E-government provides a platform for governments to implement web-enabled services that facilitate communication between citizens and the government. However, technology-driven design approach and limited understanding of citizens' requirements have led to a number of critical usability problems on the government websites. Hitherto, there has been no systematic attempt to analyse the way in which theory of User-Centred Design (UCD) can contribute to address the usability issues of government websites. This research seeks to fill this gap by synthesising perspectives drawn from the study of UCD and examining them based on the empirical data derived from case study of the Scottish Executive (SE) website. The research employs a qualitative approach in the collection and analysis of data. The triangulated analysis of the findings reveals that e-government web designers take commercial development approach and focus only on technical implementations, which lead to websites that do not meet citizens' expectations. The research identifies that e-government practitioners can overcome web usability issues by transferring the theory of UCD to practice.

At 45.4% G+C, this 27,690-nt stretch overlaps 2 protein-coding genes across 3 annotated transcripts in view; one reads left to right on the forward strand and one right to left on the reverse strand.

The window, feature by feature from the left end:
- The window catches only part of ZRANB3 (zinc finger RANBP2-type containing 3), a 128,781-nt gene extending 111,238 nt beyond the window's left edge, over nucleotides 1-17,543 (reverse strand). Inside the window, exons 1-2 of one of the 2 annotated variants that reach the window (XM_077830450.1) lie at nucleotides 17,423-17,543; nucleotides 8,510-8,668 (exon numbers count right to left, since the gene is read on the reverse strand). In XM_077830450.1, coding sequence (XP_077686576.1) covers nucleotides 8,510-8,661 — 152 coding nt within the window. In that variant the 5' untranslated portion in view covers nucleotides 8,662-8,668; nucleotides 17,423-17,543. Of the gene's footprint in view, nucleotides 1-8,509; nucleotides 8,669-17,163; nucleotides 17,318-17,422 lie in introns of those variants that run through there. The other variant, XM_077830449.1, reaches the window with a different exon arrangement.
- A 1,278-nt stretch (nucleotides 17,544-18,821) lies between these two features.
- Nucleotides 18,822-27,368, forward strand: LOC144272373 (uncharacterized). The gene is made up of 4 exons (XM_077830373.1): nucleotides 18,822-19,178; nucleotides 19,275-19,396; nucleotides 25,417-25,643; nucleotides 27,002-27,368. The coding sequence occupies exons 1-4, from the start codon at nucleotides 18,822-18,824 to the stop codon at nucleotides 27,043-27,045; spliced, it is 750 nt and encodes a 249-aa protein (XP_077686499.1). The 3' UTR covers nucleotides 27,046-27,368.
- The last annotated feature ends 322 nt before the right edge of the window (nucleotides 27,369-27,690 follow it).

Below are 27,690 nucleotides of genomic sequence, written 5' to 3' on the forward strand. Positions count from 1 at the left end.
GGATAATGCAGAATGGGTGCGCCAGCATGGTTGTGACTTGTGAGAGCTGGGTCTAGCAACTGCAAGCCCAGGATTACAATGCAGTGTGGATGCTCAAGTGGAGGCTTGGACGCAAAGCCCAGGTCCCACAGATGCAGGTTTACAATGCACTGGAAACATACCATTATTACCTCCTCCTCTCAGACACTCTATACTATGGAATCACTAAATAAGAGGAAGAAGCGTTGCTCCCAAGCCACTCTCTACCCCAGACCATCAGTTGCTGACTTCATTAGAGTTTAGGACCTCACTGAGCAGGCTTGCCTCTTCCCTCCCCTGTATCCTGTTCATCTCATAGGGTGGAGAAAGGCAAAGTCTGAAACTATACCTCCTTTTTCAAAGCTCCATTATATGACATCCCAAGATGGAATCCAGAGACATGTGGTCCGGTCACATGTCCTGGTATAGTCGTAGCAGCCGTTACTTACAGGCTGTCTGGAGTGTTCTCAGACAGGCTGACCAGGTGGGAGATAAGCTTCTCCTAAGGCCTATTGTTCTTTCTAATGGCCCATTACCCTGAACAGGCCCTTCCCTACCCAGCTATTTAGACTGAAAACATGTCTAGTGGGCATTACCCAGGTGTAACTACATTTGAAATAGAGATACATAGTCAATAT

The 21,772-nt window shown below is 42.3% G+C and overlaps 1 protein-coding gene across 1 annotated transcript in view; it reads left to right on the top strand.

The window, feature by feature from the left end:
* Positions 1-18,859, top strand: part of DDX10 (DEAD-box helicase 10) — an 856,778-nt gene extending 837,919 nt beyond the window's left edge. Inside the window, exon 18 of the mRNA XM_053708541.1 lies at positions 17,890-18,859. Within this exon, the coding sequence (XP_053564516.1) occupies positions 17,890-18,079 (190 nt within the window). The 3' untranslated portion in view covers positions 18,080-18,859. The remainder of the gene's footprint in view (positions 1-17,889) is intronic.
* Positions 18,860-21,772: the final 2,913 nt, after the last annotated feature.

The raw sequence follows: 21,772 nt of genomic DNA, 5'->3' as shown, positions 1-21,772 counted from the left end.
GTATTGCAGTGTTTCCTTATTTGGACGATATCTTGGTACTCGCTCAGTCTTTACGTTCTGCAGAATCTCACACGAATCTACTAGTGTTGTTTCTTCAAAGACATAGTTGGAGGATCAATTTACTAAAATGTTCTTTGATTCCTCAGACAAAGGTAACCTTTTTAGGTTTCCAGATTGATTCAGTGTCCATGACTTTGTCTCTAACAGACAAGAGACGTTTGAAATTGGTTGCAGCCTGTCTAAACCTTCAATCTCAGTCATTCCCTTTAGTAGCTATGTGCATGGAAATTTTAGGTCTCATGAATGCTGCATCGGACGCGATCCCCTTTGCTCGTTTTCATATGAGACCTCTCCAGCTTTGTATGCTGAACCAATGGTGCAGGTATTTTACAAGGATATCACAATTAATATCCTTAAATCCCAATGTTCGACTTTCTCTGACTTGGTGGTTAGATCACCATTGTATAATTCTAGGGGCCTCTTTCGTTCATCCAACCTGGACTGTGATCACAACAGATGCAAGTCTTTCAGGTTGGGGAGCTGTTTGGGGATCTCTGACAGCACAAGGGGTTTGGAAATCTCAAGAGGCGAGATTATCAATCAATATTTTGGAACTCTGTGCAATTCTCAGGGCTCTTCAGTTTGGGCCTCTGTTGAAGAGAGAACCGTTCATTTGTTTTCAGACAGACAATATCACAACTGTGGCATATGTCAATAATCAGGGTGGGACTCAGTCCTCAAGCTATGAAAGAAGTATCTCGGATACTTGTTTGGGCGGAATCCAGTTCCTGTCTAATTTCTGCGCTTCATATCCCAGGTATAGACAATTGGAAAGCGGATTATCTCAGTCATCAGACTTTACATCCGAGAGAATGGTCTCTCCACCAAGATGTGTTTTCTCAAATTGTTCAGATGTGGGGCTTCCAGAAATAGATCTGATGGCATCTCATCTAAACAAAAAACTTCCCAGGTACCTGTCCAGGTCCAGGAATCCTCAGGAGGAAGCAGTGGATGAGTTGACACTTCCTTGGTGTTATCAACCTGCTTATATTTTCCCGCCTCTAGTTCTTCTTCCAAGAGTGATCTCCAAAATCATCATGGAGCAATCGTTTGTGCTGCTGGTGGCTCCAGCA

|Number of pages||19|
|Journal||International Journal of Electronic Governance|
|Publication status||Published - 2010|
- e-government websites
- user-centred design